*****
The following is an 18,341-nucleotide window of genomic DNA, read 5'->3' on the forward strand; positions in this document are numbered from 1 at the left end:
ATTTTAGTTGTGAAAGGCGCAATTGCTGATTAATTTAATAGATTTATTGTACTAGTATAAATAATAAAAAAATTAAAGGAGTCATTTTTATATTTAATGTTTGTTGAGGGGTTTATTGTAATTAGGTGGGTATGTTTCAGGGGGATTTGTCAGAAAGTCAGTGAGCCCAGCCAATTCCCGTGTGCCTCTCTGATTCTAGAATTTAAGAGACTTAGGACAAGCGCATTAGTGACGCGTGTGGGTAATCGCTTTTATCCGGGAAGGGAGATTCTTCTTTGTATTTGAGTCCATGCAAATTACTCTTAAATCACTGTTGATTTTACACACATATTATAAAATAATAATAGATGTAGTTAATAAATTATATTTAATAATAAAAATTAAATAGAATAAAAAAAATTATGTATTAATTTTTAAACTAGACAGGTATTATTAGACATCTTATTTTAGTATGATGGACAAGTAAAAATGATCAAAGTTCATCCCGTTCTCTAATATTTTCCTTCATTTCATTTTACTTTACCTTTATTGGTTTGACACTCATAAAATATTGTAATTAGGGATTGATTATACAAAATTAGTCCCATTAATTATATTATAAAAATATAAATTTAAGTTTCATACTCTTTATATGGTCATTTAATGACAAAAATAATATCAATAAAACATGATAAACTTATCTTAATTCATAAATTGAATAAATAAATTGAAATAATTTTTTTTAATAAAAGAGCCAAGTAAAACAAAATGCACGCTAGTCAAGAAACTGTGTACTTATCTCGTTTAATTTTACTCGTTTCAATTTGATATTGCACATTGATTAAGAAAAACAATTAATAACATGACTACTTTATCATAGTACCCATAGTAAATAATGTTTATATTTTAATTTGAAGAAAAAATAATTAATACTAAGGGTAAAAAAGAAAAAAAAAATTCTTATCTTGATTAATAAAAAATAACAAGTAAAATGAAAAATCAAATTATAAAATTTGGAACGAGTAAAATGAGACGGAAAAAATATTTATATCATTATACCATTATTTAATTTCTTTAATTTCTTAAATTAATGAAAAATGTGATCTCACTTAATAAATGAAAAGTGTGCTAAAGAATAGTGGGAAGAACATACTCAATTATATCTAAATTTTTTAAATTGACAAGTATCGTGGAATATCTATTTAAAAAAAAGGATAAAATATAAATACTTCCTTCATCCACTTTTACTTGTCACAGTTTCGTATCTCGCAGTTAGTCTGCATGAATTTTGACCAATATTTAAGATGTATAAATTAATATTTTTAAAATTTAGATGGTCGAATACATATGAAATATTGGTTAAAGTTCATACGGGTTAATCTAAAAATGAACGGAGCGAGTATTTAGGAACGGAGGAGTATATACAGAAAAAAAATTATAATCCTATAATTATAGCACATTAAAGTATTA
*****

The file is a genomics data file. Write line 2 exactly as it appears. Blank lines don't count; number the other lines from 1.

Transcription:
ATTTTAGTTGTGAAAGGCGCAATTGCTGATTAATTTAATAGATTTATTGTACTAGTATAAATAATAAAAAAATTAAAGGAGTCATTTTTATATTTAATGTTTGTTGAGGGGTTTATTGTAATTAGGTGGGTATGTTTCAGGGGGATTTGTCAGAAAGTCAGTGAGCCCAGCCAATTCCCGTGTGCCTCTCTGATTCTAGAATTTAAGAGACTTAGGACAAGCGCATTAGTGACGCGTGTGGGTAATCGCTTTTATCCGGGAAGGGAGATTCTTCTTTGTATTTGAGTCCATGCAAATTACTCTTAAATCACTGTTGATTTTACACACATATTATAAAATAATAATAGATGTAGTTAATAAATTATATTTAATAATAAAAATTAAATAGAATAAAAAAAATTATGTATTAATTTTTAAACTAGACAGGTATTATTAGACATCTTATTTTAGTATGATGGACAAGTAAAAATGATCAAAGTTCATCCCGTTCTCTAATATTTTCCTTCATTTCATTTTACTTTACCTTTATTGGTTTGACACTCATAAAATATTGTAATTAGGGATTGATTATACAAAATTAGTCCCATTAATTATATTATAAAAATATAAATTTAAGTTTCATACTCTTTATATGGTCATTTAATGACAAAAATAATATCAATAAAACATGATAAACTTATCTTAATTCATAAATTGAATAAATAAATTGAAATAATTTTTTTTAATAAAAGAGCCAAGTAAAACAAAATGCACGCTAGTCAAGAAACTGTGTACTTATCTCGTTTAATTTTACTCGTTTCAATTTGATATTGCACATTGATTAAGAAAAACAATTAATAACATGACTACTTTATCATAGTACCCATAGTAAATAATGTTTATATTTTAATTTGAAGAAAAAATAATTAATACTAAGGGTAAAAAAGAAAAAAAAAATTCTTATCTTGATTAATAAAAAATAACAAGTAAAATGAAAAATCAAATTATAAAATTTGGAACGAGTAAAATGAGACGGAAAAAATATTTATATCATTATACCATTATTTAATTTCTTTAATTTCTTAAATTAATGAAAAATGTGATCTCACTTAATAAATGAAAAGTGTGCTAAAGAATAGTGGGAAGAACATACTCAATTATATCTAAATTTTTTAAATTGACAAGTATCGTGGAATATCTATTTAAAAAAAAGGATAAAATATAAATACTTCCTTCATCCACTTTTACTTGTCACAGTTTCGTATCTCGCAGTTAGTCTGCATGAATTTTGACCAATATTTAAGATGTATAAATTAATATTTTTAAAATTTAGATGGTCGAATACATATGAAATATTGGTTAAAGTTCATACGGGTTAATCTAAAAATGAACGGAGCGAGTATTTAGGAACGGAGGAGTATATACAGAAAAAAAATTATAATCCTATAATTATAGCACATTAAAGTATTA